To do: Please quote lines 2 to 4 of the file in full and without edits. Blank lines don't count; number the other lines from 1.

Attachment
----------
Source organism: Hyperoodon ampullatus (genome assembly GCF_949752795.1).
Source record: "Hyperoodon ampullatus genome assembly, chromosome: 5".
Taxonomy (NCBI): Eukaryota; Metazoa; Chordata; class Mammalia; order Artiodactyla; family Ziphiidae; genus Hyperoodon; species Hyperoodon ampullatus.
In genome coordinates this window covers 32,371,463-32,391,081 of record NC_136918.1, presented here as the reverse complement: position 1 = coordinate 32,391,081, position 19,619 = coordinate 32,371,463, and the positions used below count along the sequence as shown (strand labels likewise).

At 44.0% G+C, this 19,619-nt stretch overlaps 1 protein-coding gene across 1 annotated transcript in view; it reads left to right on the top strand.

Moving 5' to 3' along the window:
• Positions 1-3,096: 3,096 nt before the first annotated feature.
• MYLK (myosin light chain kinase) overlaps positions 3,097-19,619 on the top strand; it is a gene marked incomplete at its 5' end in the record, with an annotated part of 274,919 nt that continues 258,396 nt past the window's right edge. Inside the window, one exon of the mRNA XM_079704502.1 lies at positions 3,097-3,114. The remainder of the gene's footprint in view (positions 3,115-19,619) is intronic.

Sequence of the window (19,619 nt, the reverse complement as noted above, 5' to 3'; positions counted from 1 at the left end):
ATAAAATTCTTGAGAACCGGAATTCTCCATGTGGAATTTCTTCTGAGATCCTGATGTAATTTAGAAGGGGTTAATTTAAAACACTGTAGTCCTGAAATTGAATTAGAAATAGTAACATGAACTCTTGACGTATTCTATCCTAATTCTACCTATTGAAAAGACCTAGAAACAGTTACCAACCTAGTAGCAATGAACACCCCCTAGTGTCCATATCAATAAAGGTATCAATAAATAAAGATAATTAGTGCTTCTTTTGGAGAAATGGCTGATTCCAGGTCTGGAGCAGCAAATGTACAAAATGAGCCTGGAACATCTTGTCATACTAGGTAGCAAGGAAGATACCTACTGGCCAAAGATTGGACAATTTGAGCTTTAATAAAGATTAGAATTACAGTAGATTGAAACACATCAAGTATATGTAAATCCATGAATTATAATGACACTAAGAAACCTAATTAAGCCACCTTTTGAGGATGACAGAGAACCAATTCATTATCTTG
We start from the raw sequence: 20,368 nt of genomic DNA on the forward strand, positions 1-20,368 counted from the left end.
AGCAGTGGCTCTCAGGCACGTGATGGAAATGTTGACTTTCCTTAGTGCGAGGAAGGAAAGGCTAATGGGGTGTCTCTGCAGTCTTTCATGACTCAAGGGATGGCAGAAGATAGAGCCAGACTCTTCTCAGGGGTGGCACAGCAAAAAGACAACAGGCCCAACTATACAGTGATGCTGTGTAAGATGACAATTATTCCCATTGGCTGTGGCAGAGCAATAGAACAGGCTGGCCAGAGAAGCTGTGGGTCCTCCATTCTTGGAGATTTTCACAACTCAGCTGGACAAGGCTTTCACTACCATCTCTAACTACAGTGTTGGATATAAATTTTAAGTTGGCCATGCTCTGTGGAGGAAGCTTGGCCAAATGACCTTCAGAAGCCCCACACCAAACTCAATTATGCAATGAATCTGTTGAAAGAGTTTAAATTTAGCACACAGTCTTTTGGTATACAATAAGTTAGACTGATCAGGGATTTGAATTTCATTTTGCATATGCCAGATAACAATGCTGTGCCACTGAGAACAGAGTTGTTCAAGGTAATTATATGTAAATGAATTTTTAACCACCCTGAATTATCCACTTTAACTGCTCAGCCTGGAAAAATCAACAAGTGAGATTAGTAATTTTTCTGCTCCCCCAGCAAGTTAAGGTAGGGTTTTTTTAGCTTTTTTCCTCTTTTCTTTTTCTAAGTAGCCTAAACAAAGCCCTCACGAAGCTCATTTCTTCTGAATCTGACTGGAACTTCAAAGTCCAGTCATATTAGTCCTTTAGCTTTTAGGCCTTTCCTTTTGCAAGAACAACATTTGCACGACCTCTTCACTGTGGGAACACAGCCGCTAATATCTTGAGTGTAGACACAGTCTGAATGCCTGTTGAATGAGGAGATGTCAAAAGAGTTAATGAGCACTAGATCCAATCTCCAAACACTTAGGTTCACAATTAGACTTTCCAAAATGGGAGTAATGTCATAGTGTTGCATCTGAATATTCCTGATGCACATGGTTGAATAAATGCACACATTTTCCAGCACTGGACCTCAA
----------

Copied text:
Source record: "Hyperoodon ampullatus genome assembly, chromosome: 5".
Taxonomy (NCBI): Eukaryota; Metazoa; Chordata; class Mammalia; order Artiodactyla; family Ziphiidae; genus Hyperoodon; species Hyperoodon ampullatus.
In genome coordinates this window covers 32,371,463-32,391,081 of record NC_136918.1, presented here as the reverse complement: position 1 = coordinate 32,391,081, position 19,619 = coordinate 32,371,463, and the positions used below count along the sequence as shown (strand labels likewise).